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[ Is Your Culture Just a Poster on the Wall? ]

Our Corporate Culture“My team doesn’t get it – they never find things to improve on their own. I have to get involved, or tell them what they should be working on.” These were the comments of a frustrated manufacturing executive. I became curious and asked, “Do they know where you’re trying to go and what role they play in getting there?” Then, he pointed to a series of posters on the wall. The posters shared the owner’s vision and values and they seemed solid. So I asked, “How do you live it every day? How do you communicate and model it?”

As I spent the next several days working with employees at all levels, it became clear that the posters on the wall had become invisible. Some employees remembered the meeting where the posters were rolled-out but no one could communicate the values written on those posters.

So how do you make sure your culture isn’t just a poster on the wall? You need to define your culture first or it will define you! There are a lot of methods to do this and the most common is the standard Mission/Vision. There are plenty of templates and methods to complete this. Creating a culture is an evolution that no checklist can cover, but I will share some fundamental tips to make sure your culture does not happen by accident.

  1. Define Your Values – While a Mission or Vision defines what an organization does, values define how the organization does it. Culture is about values and turning your values into repeatable, habitual behaviors is the secret. Define your values—those things that drive decision-making, hiring, policy creation, etc. This is where most companies miss the boat. Their values are on the wall next to the Mission, but nobody translates those values into policy, systems and behaviors. “Many companies say they want to be employee-friendly, but their actual policies say something different,” notes Del Land, CFO at Beaulieu of America.
  2. Equip your Team – A recent survey reports that 90% of managers think they received poor training on how to lead. It’s not as simple as promoting the most skilled person to lead, it takes an entirely different set of skills and they need to be developed. The time and dollars invested in training reflects your organization’s value for its people.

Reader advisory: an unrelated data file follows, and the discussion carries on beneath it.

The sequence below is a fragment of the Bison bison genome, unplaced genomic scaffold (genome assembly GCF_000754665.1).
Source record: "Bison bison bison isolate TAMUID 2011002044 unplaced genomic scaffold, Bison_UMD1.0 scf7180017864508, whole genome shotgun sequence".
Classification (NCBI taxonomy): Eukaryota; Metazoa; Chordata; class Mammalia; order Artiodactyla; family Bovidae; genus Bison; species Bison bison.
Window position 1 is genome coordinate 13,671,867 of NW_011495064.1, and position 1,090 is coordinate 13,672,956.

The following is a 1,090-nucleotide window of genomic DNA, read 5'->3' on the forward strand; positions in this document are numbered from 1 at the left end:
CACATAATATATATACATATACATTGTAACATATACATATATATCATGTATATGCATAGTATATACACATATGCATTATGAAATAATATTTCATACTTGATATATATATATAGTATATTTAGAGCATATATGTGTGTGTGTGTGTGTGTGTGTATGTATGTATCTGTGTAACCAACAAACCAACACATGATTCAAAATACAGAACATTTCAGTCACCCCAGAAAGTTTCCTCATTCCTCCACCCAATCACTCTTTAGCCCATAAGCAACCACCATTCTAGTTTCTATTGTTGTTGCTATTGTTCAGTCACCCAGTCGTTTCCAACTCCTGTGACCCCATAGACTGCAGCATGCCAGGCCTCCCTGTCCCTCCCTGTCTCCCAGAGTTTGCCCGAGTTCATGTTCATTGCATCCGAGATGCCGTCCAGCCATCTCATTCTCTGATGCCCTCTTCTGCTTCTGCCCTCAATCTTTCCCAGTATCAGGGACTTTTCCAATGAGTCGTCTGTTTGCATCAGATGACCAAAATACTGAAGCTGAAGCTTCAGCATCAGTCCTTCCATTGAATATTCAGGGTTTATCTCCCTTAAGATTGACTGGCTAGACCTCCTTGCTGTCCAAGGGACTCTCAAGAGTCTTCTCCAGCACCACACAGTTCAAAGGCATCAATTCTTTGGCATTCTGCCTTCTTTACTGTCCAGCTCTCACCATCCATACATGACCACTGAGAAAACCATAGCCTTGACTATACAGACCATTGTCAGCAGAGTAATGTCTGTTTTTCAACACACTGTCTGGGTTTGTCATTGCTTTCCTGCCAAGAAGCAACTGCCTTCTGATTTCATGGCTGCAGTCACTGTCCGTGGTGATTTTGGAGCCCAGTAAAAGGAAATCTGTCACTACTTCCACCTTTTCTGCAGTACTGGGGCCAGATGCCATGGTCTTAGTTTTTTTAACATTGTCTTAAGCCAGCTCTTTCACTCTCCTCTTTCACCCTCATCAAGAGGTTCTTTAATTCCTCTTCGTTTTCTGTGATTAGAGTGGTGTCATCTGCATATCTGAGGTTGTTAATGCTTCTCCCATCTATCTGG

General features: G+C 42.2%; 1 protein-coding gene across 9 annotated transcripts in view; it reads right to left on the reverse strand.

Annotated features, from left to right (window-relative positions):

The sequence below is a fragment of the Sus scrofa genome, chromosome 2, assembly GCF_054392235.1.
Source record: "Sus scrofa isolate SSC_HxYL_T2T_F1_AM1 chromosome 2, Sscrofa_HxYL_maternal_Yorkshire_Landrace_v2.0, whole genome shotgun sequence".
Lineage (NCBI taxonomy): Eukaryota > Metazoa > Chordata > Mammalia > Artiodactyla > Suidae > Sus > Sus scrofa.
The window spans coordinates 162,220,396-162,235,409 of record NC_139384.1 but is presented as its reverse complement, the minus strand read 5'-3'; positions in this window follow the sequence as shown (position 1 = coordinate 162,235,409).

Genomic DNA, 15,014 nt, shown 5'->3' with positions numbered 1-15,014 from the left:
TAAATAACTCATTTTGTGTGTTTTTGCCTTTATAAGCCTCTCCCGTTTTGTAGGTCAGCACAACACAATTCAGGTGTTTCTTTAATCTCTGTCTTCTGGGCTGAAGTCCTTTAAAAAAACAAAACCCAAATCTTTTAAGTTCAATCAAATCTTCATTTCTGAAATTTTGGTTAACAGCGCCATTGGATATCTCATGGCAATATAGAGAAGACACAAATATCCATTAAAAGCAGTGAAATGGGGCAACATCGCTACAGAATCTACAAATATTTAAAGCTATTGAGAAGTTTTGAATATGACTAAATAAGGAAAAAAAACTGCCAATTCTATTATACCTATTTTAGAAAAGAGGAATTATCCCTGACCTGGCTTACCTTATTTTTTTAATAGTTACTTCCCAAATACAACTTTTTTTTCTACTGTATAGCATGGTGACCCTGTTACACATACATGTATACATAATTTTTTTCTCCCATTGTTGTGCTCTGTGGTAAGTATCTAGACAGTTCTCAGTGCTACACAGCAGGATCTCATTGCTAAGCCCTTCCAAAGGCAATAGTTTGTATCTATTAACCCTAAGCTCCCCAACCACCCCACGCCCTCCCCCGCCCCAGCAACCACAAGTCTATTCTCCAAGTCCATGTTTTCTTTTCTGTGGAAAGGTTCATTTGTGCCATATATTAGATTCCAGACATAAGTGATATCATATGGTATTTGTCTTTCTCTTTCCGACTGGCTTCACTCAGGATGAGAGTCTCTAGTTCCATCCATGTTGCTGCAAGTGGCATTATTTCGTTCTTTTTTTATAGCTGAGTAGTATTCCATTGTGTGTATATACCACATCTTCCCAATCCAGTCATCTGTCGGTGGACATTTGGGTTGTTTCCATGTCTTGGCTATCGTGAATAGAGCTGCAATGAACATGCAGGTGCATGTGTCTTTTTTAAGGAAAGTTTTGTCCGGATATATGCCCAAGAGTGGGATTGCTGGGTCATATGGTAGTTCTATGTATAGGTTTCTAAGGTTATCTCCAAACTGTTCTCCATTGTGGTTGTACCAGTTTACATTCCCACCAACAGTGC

3. Treat it Like a Process – When it comes to our products, everything is driven by process and standard operating procedures. We develop step-by-step plans on how we design it, manufacture it, ship it, and even how we sell it. For some reason, we don’t do that with our culture. If you have a desired future state, develop a process for how you get there. Don’t just say what you want and expect it to become a reality.
  4. Combat Outside Influence: Don’t let society’s bad values creep into the workplace. Specifically, competition and status are very destructive to a culture of empowerment, teamwork and loyalty. Let me explain… Sports are geared around creating one winner and one loser. When we transfer this competitive thinking to our organization, it creates silos, increased conflict and a complete loss of the company’s Vision as one organization. Status is often flaunted in society by a luxury house, a new car or designer goods. At work, it’s the bigger office, reserved parking, executive lunch rooms, etc. These status symbols at work create a culture of “us” vs. “them” instead of promoting a culture of “we” where everyone is valued for their contribution.

Your values shouldn’t be just a poster on the wall. They ought to be a beacon that guides your company’s policies, systems and the behaviors of every leader. These are the things that define a culture of high performance.

Interested in aligning the behaviors of your leaders with your company’s values? Attend the High Performance Leadership Workshop and discover how putting your values into operation can positively affect every metric in your operation.